Repair Manuals and Cosmic Sounds
Self-publishing to heal the entire universe
25 November 2021 to May 2022
Study Centre (CED), Level 0
Repair Manuals and Cosmic Sounds is an expanded exhibition which, in certain ways, looks at the collective and experimental self-publishing of the past, addressing the urgent issues of the present centered around the self-management of resources and the climate emergency.
The research is based on the impact that the work of the hard-to-classify architect, inventor and utopian, Buckminster Fuller, has had on the experience and search for alternative ways of inhabiting space and of relating to the environment from a “do it yourself” or “less is more” perspective. The influences that these and other utopian theories have had on thought and creation can be seen in publications such as Whole Earth Catalog or New Woman’s Survival Catalog, two directories of alternative resources published in the late 1960s and early 1970s. They are countercultural references and precursors of many other publications which support the establishment of alternative collaboration networks based on self-management and feminist libertarian ecology.
Pacifist community projects like Drop City, The Farm or The Diggers; anarchists like Provo or Christiania; and those based on radical design and architecture, such as Archigram or Ken Isaacs, all used self-publishing to independently disseminate ideas that question and challenge the interests of established power and propose the awakening of a new spiritual life outside the system.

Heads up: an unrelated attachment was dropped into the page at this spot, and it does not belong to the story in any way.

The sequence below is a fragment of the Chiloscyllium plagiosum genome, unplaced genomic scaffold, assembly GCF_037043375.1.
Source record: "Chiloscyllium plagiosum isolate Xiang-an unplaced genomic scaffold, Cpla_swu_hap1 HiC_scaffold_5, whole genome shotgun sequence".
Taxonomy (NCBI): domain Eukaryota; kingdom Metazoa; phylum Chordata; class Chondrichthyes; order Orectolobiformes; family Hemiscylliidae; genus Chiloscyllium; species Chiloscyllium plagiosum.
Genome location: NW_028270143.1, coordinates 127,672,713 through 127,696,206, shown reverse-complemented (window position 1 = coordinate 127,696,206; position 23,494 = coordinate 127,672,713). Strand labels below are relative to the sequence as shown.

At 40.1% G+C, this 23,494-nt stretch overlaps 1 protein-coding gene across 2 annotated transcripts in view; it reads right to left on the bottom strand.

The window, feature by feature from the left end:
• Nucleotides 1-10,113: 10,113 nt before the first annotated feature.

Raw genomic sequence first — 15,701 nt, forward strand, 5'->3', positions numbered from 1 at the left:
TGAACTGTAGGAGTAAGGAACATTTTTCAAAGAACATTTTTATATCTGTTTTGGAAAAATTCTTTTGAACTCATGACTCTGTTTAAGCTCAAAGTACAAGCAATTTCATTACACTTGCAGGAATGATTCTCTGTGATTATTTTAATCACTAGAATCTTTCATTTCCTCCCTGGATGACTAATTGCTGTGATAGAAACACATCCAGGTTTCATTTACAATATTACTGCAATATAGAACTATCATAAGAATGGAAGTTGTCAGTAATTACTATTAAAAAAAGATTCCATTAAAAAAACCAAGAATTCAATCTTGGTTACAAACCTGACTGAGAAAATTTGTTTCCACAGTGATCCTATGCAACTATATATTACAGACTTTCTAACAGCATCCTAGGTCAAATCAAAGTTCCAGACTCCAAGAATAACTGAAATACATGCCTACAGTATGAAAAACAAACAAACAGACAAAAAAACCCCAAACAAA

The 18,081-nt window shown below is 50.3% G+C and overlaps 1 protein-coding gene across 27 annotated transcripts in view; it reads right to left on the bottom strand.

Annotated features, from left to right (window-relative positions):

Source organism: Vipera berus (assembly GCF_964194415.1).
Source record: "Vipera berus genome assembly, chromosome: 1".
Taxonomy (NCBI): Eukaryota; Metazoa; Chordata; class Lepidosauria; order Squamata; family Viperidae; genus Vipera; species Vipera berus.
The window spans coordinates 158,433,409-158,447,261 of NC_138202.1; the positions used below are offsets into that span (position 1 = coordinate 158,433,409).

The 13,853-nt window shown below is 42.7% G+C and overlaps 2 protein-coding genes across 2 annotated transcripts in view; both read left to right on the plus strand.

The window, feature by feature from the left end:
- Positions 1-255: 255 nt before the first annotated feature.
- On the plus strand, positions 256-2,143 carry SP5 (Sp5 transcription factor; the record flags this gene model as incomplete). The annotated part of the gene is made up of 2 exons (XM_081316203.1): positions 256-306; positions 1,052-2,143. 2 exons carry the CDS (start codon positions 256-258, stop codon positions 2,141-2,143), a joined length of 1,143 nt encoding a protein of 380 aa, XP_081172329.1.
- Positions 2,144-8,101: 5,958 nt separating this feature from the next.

However, these projects did not limit themselves to the circulation of ideas through printed publications; in their willingness to experiment and increase awareness, and often under the influence of lysergic cocktails and the expansion of the use of synthesizers, they used music as a catalyst in sound meditations and turned dance floors into pacifist barricades and parties into spaces of resistance. Records such as Mort Garson’s acclaimed Plantasia used synthesizers to create music for plants and humans, promoting a new relationship with nature which deactivates the anthropocentric vision, and talks about the influence of the paradigm shift caused by the first photographs taken of planet Earth from outer space in 1968, and the emergence of ambient music.
All these historical references have had a more or less conscious impact on contemporary culture and environmental movements that, through science, activism, creation and thought, are confronting the ecological crisis. They promote a necessary alliance between species; an ecofeminism capable of healing the wounds inflicted on the planet and its inhabitants by patriarchal capitalism. These movements continue to draw on the dynamic and viral character of the publications in their physicality of light and resistant structures – such as Fuller’s Dymaxion and the geodesic domes – to the resilience of the book and the record as sensual objects in a world of obsolescence and virtuality.